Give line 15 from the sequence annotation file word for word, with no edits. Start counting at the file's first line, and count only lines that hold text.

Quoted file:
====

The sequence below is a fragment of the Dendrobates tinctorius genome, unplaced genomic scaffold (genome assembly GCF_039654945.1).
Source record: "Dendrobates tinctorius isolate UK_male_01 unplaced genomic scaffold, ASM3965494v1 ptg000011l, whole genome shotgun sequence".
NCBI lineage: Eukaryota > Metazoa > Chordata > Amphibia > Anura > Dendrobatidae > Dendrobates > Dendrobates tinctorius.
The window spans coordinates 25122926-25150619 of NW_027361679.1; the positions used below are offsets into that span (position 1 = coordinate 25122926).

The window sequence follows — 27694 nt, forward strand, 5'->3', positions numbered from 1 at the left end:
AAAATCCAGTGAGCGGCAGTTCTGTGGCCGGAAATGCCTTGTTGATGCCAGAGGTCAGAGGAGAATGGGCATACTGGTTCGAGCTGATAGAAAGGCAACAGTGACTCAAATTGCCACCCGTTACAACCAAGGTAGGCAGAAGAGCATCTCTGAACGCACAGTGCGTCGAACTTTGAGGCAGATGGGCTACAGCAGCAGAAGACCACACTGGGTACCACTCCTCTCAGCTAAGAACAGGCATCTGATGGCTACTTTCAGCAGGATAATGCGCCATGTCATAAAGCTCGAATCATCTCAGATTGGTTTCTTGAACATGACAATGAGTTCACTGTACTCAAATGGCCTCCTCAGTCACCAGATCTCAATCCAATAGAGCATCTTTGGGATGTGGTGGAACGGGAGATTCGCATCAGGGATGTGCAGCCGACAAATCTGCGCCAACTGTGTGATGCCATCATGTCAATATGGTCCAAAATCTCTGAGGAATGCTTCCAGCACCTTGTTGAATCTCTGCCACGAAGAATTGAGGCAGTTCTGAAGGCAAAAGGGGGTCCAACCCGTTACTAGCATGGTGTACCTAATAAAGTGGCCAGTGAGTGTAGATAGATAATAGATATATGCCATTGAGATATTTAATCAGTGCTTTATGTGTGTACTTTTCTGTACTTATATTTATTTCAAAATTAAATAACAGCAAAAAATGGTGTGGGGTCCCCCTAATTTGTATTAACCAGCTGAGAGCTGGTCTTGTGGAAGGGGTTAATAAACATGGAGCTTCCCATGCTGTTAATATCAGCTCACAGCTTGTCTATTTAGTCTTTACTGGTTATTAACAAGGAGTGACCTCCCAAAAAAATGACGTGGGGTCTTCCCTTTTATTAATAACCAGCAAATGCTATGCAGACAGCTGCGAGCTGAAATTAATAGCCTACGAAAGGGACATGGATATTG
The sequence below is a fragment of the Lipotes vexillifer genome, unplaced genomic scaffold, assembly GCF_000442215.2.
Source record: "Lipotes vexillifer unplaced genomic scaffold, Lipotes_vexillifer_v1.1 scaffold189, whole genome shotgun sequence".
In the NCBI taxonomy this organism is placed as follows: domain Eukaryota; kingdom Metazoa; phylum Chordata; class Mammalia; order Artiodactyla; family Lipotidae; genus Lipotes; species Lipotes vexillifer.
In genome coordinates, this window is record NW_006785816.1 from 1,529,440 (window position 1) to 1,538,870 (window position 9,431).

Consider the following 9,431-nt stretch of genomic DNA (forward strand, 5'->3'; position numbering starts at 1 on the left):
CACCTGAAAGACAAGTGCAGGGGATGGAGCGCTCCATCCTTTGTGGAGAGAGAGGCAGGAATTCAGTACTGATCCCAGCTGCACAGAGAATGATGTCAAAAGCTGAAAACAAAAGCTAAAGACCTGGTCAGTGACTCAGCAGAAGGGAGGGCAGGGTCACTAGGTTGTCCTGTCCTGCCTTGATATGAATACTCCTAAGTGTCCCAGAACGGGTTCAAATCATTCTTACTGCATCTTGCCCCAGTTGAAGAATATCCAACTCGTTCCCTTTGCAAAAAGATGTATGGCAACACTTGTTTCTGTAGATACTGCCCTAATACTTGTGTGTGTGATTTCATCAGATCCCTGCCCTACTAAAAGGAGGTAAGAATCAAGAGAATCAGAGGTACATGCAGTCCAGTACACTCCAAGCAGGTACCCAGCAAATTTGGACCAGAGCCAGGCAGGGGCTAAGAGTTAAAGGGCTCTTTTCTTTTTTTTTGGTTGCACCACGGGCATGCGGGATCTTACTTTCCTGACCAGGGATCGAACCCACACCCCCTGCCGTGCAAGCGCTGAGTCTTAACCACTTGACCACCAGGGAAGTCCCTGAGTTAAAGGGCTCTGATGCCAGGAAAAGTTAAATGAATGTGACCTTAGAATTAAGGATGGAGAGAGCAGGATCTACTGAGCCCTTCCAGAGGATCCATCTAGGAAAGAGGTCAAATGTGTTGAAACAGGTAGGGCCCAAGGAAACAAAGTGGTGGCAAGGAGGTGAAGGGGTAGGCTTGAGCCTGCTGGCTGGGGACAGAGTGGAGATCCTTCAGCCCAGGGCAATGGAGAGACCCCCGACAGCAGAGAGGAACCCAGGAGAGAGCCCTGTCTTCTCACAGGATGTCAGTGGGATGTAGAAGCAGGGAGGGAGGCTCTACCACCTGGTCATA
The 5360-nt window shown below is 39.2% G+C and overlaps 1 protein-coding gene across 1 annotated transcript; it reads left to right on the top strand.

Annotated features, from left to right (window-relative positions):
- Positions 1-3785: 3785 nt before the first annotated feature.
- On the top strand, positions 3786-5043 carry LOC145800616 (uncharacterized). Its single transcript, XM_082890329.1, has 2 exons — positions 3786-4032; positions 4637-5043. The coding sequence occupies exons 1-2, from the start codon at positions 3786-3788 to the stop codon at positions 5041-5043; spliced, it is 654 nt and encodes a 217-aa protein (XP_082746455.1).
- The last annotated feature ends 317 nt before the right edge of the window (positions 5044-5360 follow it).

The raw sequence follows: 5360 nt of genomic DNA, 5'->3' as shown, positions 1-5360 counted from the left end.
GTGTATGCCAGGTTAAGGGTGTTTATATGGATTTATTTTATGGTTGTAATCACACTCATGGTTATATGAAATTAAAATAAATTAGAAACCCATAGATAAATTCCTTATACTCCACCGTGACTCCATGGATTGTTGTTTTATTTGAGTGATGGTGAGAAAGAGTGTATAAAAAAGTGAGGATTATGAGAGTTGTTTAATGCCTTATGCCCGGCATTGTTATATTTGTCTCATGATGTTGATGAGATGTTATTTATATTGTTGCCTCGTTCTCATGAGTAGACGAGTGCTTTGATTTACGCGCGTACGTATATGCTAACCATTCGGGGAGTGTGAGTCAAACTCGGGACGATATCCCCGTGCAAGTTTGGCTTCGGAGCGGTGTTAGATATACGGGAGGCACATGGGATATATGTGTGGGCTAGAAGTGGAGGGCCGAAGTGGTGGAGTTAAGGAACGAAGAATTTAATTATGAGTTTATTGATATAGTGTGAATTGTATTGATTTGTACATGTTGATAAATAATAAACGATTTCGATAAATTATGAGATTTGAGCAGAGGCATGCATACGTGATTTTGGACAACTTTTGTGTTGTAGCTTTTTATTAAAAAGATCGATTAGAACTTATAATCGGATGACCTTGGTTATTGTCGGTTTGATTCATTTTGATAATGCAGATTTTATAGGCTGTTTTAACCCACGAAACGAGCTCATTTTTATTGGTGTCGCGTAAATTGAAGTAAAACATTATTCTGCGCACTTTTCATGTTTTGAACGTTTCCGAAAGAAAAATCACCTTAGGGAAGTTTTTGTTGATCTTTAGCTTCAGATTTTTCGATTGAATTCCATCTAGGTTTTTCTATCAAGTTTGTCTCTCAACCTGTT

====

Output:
- Positions 1-3785: 3785 nt before the first annotated feature.